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A Pragmatist in Paris: Frederic Rauh's "Task of Dissolution"

From: Journal of the History of Ideas
Volume 58, Number 2, April 1997
pp. 289-308 | 10.1353/jhi.1997.0016

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Journal of the History of Ideas 58.2 (1997) 289-308

Introduction

Richard Rorty has suggested that we think of "pragmatism in the professorial sense" as "just a repudiation of the quest for certainty and foundations." In other words think of a pragmatist as someone who links the quest for privileged method with the quest for foundational knowledge and gives up both. As Rorty explained several years ago,

If one believes, as I do, that the traditional ideas of "an absolute ('objective') conception of reality" and of "scientific method" are neither clear nor useful, then one will see the interlocked questions "What should be the method of the social sciences?" and "What are the criteria of an objective moral theory?" as badly posed.

Pragmatists not only give up the quest for grounding, foundations, or essences, then, but they also understand that the dissolution of essences leads in turn to "the dissolution of inquiry into a self-reweaving web of beliefs." If this "seems wacky to you," Rorty notes, "consider that such a dissolution is a natural and easy consequence of a generalized antiessentialism." Whether he speaks in terms of foundations or essences, Rorty's message remains the same: pragmatists not only let go of the quest for foundations, they also let go of the quest for privileged method.

Perhaps the principle difficulty with this way of defining pragmatism is that not very many people seem to qualify as pragmatists. What Rorty has been able to do with remarkable consistency, others have been less willing and less able to do. There are, of course, still numerous foundationalists among us who are explicit about their commitment to the quest for foundations and to the quest for method that accompanies it. While anti-foundationalism may be all the rage, "it would be too much to say that the foundationalist argument lies in ruins. It is in fact remarkably resilient and resourceful in the face of attacks against it." Furthermore, even where the "death of foundationalism" is a given, the quest for method continues to hold interest. To cite only one notable example among many, Jürgen Habermas may have successfully resisted the seductive attraction of the quest for Letzbegründung or ultimate foundations, but he clearly remains committed to "a metahermeneutical analysis" of communication, the purpose of which is "to identify universals and thus to produce a type of theoretical knowledge." This kind of "anti-foundationalist theory hope," can be found among Deweyan pragmatists as well. While many of them let go of the quest for foundations with relative ease, they find it difficult to abandon the quest for method or to allow the epistemological enterprise to succumb to Rorty's "vulgar pragmatism." Furthermore, in doing so they believe that Dewey would have sided with them rather than with Rorty.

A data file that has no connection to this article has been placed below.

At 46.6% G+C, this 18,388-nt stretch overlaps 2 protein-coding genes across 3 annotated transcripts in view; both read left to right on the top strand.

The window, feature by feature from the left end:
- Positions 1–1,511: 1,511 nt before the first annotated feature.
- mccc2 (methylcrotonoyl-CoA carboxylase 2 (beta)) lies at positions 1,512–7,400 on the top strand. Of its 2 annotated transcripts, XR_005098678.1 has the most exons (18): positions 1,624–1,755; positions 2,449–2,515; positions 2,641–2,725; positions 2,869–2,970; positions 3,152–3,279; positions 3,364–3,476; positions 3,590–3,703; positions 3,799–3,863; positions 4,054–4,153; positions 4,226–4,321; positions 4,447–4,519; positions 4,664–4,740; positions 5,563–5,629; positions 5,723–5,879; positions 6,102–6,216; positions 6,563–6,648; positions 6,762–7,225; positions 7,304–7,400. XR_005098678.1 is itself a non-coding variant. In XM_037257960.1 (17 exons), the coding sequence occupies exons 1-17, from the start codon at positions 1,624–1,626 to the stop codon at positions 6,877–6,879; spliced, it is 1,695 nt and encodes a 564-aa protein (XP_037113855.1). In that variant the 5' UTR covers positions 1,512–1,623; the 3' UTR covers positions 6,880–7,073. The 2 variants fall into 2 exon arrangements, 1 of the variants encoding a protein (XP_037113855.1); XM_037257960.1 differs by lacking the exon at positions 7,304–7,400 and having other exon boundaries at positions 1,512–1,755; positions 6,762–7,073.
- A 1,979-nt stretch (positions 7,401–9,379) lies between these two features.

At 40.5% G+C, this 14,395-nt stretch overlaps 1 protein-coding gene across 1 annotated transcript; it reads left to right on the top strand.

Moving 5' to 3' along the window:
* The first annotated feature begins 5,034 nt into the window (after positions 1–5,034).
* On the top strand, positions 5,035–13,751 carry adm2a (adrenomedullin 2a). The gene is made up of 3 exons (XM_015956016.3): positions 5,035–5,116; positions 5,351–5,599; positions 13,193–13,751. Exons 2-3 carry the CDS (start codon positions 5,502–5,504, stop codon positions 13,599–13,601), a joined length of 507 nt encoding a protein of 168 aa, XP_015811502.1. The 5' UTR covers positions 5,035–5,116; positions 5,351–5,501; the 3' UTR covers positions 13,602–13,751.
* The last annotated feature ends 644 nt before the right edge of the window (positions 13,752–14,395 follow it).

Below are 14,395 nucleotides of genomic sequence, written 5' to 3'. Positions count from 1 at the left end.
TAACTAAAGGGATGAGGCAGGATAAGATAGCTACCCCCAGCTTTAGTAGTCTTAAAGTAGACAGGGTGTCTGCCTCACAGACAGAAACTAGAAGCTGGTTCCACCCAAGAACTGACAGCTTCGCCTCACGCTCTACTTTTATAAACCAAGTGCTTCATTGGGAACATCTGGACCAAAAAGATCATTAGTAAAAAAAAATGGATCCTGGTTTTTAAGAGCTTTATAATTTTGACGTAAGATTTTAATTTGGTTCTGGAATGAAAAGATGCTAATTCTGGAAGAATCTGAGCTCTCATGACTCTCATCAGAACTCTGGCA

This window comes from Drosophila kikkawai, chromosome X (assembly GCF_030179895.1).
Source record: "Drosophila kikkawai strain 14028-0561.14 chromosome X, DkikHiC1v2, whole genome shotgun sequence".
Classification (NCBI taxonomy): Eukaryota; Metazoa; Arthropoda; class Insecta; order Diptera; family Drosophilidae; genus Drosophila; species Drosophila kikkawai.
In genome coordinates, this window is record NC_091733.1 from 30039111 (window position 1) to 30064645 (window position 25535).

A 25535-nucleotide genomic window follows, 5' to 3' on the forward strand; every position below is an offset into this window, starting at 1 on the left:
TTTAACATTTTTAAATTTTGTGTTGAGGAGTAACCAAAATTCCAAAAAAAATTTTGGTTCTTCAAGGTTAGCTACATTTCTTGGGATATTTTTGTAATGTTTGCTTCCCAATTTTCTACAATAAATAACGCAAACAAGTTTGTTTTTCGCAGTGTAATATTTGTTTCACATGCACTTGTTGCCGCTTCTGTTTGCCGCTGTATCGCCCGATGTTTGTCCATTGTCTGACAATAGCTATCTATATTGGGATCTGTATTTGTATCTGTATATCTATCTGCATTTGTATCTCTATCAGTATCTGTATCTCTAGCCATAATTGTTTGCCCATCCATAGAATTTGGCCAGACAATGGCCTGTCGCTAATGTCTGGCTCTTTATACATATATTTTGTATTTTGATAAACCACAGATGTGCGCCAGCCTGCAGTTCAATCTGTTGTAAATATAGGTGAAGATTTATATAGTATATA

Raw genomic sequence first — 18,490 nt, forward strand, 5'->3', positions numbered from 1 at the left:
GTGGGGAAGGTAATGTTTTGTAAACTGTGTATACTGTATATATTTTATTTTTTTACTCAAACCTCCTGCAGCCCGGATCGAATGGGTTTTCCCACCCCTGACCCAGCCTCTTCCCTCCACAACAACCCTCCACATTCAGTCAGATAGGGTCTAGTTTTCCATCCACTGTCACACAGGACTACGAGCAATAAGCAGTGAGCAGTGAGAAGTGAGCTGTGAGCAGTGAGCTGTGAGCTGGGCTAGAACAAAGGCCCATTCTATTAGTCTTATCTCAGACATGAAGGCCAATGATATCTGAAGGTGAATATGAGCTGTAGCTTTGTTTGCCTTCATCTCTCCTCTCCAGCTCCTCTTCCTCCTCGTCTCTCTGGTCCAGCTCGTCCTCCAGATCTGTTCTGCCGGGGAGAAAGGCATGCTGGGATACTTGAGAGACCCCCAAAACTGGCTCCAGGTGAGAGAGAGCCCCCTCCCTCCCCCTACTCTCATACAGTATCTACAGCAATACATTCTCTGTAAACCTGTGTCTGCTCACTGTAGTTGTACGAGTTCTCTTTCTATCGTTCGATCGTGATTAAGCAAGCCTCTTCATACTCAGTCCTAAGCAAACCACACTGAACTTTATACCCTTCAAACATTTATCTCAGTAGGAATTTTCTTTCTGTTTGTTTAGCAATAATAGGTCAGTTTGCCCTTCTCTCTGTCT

Given the difficulty in identifying pragmatists who have consistently abandoned both quests, it is especially striking to discover Frédéric Rauh practicing "pragmatism in the professorial sense" in the philosophy section of the Faculté des lettres of the Sorbonne and Ecole normale supérieure during the first decade of the twentieth century. While this period of French history certainly produced intellectuals who were sympathetic to the American pragmatists, these intellectuals were, as Durkheim noted, "far from subscribing to all their theses." Renouvier, for instance, remained, in James's own words, "too classic in the general rationalism of his procedure." Similarly, James's good friend Boutroux, though "simpatico" toward American pragmatism, also "betrayed ... a philosophical inheritance quite foreign to that of James." Ralph Barton Perry, comes to a similar conclusion with regard to Bergson, writing that Bergson and James "exchanged salutations and gifts, and then proceeded on their way. In no sense did they coincide either as systems or in their particular theorems." Apparent alliances, then, emerge finally as "misalliances," showing that "what has passed as pragmatism in European philosophical thought has not been distinctive of the essential and most important features of American pragmatism." Whatever their affinities with pragmatism may have been and whatever their contributions to dissolving the longstanding quests of the Western tradition, these French intellectuals remained committed to the quest for foundations or method or both.

Throughout the first...


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